Illegal gambling dens fall silent
Bad outing: A customer leaving after losing all his money at an illegal gambling den outlet in a shopping centre in Klang.
PETALING JAYA: Things have gone quiet on the illegal gambling scene in Selangor with the police running down every lead in a bid to close down these outlets.
The Star reported in July that business appeared to be thriving for vice den operators as they shifÂted their operations from shoplots into malls.
After a brief quiet spe ll in May and June following a police crackdown, illegal gambling outlets had started to mushroom in the Klang Valley again.
Checks by The Starprobe Team revealed that the operators became creative by opening outlets in shopping complexes, condominiums and even a five-star hotel.
Their clients, mainly habitual gamblers, range from students to working folk, and even foreign labourers and illegal immigrants.
Not only that, the dens that operated in shoplots at commercial areas and housing estates in Petaling Jaya, Subang Jaya, Shah Alam, Puchong, Kajang and Selayang also reopened a couple of months ago.
However, almost all have closed down again as the police operations gained strength the last month or so.
Except for the cashiers who are mainly locals, most of the other staff are foreigners who are easily available cheap labour.
At one outlet in a mall, a worker said the place was closed because they had heard about the police oper ations and did not want to be open during a raid.
âBut this will only be temporary,â he claimed. âWe will surely reopen.â
He said there had been only one outlet in the mall in Klang but there were five or six gambling outlets on the same floor. However, all are closed now.
When The Starprobe Team visited some of these premises a few months ago, a large number of foreigners could be seen placing bets and middle-aged Malaysians were also a common sight. Most of the gamblers were in their 30s to their 50s.
The major difference between the gambling dens at shoplots and the ones at malls is the electronic games.
Thanks to the relatively larger floor space at the malls, gamblers were offered a wider choice of games in electronic betting consoles housed in cabinets that are able to seat eight customers at a time.
Aside from games of chance like slot machines and roulette, other games included car racing, martial arts and football games.
Each gambler had to deposit at least RM10 to play, with bets set at a minimum of RM1.
Besides betting on individual games, gamblers also stood to win special jackpot prizes of up to RM10,000 and even a âbonanza prizeâ of a motorcycle.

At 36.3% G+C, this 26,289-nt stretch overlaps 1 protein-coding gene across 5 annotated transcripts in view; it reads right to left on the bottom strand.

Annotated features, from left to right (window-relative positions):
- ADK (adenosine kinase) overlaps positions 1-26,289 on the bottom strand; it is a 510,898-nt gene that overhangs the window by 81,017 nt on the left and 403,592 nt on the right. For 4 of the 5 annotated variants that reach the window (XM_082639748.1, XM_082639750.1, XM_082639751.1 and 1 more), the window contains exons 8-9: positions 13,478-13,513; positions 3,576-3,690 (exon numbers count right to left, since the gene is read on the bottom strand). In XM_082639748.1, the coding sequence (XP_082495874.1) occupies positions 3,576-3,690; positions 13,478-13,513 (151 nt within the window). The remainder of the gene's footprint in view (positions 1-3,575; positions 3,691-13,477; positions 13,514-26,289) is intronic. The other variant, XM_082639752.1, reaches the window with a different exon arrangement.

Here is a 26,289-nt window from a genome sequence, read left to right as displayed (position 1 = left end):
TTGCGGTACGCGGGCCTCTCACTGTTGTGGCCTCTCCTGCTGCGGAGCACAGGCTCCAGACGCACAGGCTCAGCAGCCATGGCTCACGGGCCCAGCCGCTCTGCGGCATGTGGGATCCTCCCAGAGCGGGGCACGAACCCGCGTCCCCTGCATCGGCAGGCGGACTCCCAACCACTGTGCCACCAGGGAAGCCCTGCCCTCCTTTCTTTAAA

The operators also offered refreshments like cold drinks, coffee and tea and snacks such as fried noodles, nasi lemak bungkus, sandwiches and cakes to draw in the crowds.
Most premises offered a free flow of refreshments especially during the day when the crowd is generally smaller.
It was also found that a prominent hotel in Klang was turned into an illegal casino.
At least six separate dens were found operating at the ground floor of the hotel with âsnooker centreâ elements on its facade.
A seasoned gambler said that an average outlet could rake in at least RM50,000 a day.
A busy shopping mall in Klang was also found with six outlets offering illicit betting games.
They were located on the fourth floor where a popular cinema also operates. One outlet was disguised to look like a family amusement centre.
A popular mall in Kajang which is located next to a cinema also offered gamblers wide choices. A hidden entrance by the car park was used to admit customers after the complex was closed for the night.
A Malaysian working at one vice den said customers were safer at the mall than in shoplots because they were in a closed and controlled environment.
âIt is not easy to raid our premises because we are on the upper floors. Customers realise this, so the demand (for illegal gambling in malls) has gone up,â he said.
At another outlet, a young man who appeared to be the owner claimed his business was approved by the local authority.
âWe have a licence. You do not have to worry about your safety,â he said.
He may have spoken too soon. The cops are having none of that.
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